• Programmes at the upper secondary education: the duration of programmes is two to three years. Graduates of these programmes obtain a Matura certificate which allows access either to higher education or the labour market.
•*Programmes at the post-secondary education: the duration of programmes is one to two years. Successful graduates obtain access to higher education/college, or university study programmes or the labour market.

Continuing Vocational Education and Training (CVET)

CVET covers programmes with various educational attainment levels for learners who are older than 18. They may be required to have a certain vocational qualification or work experience. Duration of programmes is shorter than one year but depends on the target group and complexity of the qualifications. These programmes lead to: a vocational qualification; or an additional vocational qualification; or a competence to perform jobs or functions regulated by law. The practical training comprises 60 to 80 percent of these programmes.

Non-formal and informal TVET systems

Non-formal TVET is most commonly found in CVET and is designed for acquisition of a vocational qualification or individual competences. It is carried out in various forms: learning at the workplace, attending non-formal training courses, distance learning, etc. The following three forms are the most used for organising non-formal and informal training:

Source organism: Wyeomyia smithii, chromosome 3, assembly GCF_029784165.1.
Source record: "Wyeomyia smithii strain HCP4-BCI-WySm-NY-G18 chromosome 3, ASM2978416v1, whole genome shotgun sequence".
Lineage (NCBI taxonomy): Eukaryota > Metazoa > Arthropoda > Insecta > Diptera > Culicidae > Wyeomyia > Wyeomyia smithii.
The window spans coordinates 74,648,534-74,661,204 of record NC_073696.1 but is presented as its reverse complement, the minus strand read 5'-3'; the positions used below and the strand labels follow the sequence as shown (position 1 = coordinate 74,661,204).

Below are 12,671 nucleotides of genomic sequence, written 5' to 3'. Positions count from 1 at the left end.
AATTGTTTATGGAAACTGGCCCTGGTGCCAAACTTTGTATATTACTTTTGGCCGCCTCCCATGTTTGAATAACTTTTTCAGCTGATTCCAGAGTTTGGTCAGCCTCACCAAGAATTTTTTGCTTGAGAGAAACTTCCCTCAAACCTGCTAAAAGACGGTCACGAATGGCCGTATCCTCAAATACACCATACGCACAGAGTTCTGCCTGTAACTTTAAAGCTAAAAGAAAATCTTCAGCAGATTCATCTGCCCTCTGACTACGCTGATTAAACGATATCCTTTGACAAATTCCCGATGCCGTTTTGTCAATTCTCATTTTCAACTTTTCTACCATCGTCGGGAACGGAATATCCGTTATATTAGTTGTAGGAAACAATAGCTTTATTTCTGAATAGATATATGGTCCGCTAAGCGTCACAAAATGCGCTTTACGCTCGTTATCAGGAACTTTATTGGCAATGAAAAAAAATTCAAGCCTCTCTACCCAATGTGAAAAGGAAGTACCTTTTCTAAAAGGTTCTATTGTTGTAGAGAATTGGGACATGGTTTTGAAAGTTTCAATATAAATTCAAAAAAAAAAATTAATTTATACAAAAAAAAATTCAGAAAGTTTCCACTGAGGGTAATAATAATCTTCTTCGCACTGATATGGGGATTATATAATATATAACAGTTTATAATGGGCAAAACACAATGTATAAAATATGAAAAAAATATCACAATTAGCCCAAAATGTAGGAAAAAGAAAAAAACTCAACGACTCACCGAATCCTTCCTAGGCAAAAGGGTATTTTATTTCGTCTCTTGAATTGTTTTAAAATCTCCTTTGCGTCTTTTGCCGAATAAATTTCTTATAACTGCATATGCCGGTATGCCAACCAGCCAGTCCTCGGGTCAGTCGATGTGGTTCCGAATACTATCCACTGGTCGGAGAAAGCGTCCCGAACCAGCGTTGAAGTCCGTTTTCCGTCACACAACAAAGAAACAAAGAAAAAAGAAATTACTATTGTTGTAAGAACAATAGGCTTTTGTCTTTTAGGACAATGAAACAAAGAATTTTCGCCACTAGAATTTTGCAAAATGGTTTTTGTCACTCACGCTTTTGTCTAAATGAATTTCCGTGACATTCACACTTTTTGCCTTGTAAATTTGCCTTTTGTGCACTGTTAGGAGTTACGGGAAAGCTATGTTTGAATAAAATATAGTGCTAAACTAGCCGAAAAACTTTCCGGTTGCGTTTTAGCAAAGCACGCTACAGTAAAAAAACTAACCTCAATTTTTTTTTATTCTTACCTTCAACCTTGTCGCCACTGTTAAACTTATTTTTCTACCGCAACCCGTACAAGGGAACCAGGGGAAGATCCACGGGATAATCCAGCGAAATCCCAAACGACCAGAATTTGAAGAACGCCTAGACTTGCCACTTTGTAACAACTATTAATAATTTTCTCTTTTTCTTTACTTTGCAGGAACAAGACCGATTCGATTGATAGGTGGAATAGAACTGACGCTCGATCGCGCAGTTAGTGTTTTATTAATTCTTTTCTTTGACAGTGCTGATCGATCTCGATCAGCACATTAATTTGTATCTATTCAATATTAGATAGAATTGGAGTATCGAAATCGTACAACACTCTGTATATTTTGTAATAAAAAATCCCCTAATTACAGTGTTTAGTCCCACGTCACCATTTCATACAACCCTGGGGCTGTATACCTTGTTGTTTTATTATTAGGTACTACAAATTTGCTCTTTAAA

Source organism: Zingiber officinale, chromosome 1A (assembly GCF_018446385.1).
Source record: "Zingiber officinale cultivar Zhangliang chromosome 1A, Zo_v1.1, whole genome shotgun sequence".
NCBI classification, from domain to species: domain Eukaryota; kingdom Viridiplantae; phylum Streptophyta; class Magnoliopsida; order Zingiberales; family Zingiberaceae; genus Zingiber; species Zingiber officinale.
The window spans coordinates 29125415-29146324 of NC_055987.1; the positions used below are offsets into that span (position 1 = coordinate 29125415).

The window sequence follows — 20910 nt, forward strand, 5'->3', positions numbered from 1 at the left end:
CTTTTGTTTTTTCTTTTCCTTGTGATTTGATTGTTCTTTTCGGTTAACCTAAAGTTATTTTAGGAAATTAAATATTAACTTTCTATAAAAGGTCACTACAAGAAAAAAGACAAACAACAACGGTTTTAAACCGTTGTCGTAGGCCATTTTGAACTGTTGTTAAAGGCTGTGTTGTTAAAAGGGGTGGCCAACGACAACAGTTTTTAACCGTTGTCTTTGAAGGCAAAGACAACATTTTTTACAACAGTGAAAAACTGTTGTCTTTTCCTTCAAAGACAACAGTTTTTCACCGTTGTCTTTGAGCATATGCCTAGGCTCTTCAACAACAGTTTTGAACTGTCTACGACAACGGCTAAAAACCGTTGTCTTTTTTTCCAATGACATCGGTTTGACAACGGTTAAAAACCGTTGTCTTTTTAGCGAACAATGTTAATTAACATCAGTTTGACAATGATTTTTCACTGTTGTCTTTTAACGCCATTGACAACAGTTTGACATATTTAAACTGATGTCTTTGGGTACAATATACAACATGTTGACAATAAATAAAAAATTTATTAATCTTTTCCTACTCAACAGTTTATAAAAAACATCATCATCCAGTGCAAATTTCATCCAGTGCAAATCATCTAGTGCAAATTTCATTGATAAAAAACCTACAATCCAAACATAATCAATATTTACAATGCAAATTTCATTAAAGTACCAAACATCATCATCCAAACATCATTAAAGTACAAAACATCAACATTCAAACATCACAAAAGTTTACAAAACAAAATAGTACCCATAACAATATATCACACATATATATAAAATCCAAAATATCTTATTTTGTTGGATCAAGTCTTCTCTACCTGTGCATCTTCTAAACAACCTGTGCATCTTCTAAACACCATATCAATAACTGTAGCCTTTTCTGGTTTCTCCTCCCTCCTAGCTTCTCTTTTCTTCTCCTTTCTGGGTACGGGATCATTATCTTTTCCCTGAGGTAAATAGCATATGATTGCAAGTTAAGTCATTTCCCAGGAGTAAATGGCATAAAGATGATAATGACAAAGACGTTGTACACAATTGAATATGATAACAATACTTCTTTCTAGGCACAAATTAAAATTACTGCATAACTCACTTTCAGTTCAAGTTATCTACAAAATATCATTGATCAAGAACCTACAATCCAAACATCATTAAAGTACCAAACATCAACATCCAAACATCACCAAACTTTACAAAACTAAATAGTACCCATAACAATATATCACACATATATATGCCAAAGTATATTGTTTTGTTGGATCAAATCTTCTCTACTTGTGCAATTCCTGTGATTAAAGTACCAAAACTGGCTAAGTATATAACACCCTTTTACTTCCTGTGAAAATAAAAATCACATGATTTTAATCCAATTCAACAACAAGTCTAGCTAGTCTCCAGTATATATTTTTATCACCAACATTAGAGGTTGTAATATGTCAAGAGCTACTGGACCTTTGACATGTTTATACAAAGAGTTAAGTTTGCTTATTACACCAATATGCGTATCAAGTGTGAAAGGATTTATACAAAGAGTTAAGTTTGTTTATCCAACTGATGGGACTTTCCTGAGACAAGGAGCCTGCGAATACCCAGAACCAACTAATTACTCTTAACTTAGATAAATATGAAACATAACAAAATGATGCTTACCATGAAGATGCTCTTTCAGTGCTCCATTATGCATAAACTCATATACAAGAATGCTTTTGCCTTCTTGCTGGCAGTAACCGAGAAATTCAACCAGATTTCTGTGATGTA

• non-formal training/learning of employees and self-employed persons initiated by the employer. It is organised in various settings, using forms and programmes chosen by the employer. Some companies have their own qualification frameworks or apply internationally-recognised sectoral qualifications and programmes. Such training/learning is funded by a company or an agency or a learner. When relevant, tax incentives are used;
  • training employees funded by the State budget (such as training civil servants and employees in certain economic sectors: healthcare, agriculture, etc.); and
  • training the unemployed and people notified of dismissal funded through a voucher system introduced in 2012 to finance training in formal and non-formal education programmes.
Sources:

  • CEDEFOP (2013). Spotlight on VET Lithuania. Thessaloniki: Centre for the Development of Vocational Training.
  • CEDEFOP (2013). Vocational Education and Training in Lithuania, Short Description. Luxemburg: Publication Office of the European Union.